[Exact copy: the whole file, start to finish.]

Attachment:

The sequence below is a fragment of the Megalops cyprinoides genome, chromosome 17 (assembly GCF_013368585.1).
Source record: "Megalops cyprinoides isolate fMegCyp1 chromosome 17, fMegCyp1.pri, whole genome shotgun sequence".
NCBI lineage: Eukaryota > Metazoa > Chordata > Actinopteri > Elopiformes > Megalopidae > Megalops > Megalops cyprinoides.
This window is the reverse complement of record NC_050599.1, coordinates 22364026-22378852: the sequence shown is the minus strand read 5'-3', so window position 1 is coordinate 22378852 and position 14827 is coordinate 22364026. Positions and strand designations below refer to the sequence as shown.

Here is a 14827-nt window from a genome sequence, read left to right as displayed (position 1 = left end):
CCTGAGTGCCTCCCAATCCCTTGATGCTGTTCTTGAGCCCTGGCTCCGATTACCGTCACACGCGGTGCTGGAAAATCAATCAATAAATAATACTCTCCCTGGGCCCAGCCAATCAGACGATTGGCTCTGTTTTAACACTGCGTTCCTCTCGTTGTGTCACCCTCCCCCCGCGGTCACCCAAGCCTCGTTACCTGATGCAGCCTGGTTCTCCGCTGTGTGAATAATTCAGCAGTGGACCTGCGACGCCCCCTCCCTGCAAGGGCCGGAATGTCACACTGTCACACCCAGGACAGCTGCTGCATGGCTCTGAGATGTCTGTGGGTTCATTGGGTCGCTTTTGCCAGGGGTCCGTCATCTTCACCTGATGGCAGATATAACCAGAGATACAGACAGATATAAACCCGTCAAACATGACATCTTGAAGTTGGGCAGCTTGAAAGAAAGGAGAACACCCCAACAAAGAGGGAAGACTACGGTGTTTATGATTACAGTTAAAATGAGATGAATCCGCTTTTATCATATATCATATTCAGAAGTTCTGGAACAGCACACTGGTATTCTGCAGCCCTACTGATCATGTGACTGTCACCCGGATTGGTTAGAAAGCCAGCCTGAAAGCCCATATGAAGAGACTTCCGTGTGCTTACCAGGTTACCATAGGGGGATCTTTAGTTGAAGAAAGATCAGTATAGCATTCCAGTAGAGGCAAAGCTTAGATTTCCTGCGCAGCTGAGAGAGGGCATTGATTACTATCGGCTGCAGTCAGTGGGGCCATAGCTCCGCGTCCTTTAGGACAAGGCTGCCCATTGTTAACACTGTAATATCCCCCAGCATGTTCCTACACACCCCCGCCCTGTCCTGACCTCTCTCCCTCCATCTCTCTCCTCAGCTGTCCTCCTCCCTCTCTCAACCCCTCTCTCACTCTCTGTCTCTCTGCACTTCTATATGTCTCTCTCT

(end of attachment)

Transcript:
The sequence below is a fragment of the Megalops cyprinoides genome, chromosome 17 (assembly GCF_013368585.1).
Source record: "Megalops cyprinoides isolate fMegCyp1 chromosome 17, fMegCyp1.pri, whole genome shotgun sequence".
NCBI lineage: Eukaryota > Metazoa > Chordata > Actinopteri > Elopiformes > Megalopidae > Megalops > Megalops cyprinoides.
This window is the reverse complement of record NC_050599.1, coordinates 22364026-22378852: the sequence shown is the minus strand read 5'-3', so window position 1 is coordinate 22378852 and position 14827 is coordinate 22364026. Positions and strand designations below refer to the sequence as shown.

Here is a 14827-nt window from a genome sequence, read left to right as displayed (position 1 = left end):
CCTGAGTGCCTCCCAATCCCTTGATGCTGTTCTTGAGCCCTGGCTCCGATTACCGTCACACGCGGTGCTGGAAAATCAATCAATAAATAATACTCTCCCTGGGCCCAGCCAATCAGACGATTGGCTCTGTTTTAACACTGCGTTCCTCTCGTTGTGTCACCCTCCCCCCGCGGTCACCCAAGCCTCGTTACCTGATGCAGCCTGGTTCTCCGCTGTGTGAATAATTCAGCAGTGGACCTGCGACGCCCCCTCCCTGCAAGGGCCGGAATGTCACACTGTCACACCCAGGACAGCTGCTGCATGGCTCTGAGATGTCTGTGGGTTCATTGGGTCGCTTTTGCCAGGGGTCCGTCATCTTCACCTGATGGCAGATATAACCAGAGATACAGACAGATATAAACCCGTCAAACATGACATCTTGAAGTTGGGCAGCTTGAAAGAAAGGAGAACACCCCAACAAAGAGGGAAGACTACGGTGTTTATGATTACAGTTAAAATGAGATGAATCCGCTTTTATCATATATCATATTCAGAAGTTCTGGAACAGCACACTGGTATTCTGCAGCCCTACTGATCATGTGACTGTCACCCGGATTGGTTAGAAAGCCAGCCTGAAAGCCCATATGAAGAGACTTCCGTGTGCTTACCAGGTTACCATAGGGGGATCTTTAGTTGAAGAAAGATCAGTATAGCATTCCAGTAGAGGCAAAGCTTAGATTTCCTGCGCAGCTGAGAGAGGGCATTGATTACTATCGGCTGCAGTCAGTGGGGCCATAGCTCCGCGTCCTTTAGGACAAGGCTGCCCATTGTTAACACTGTAATATCCCCCAGCATGTTCCTACACACCCCCGCCCTGTCCTGACCTCTCTCCCTCCATCTCTCTCCTCAGCTGTCCTCCTCCCTCTCTCAACCCCTCTCTCACTCTCTGTCTCTCTGCACTTCTATATGTCTCTCTCT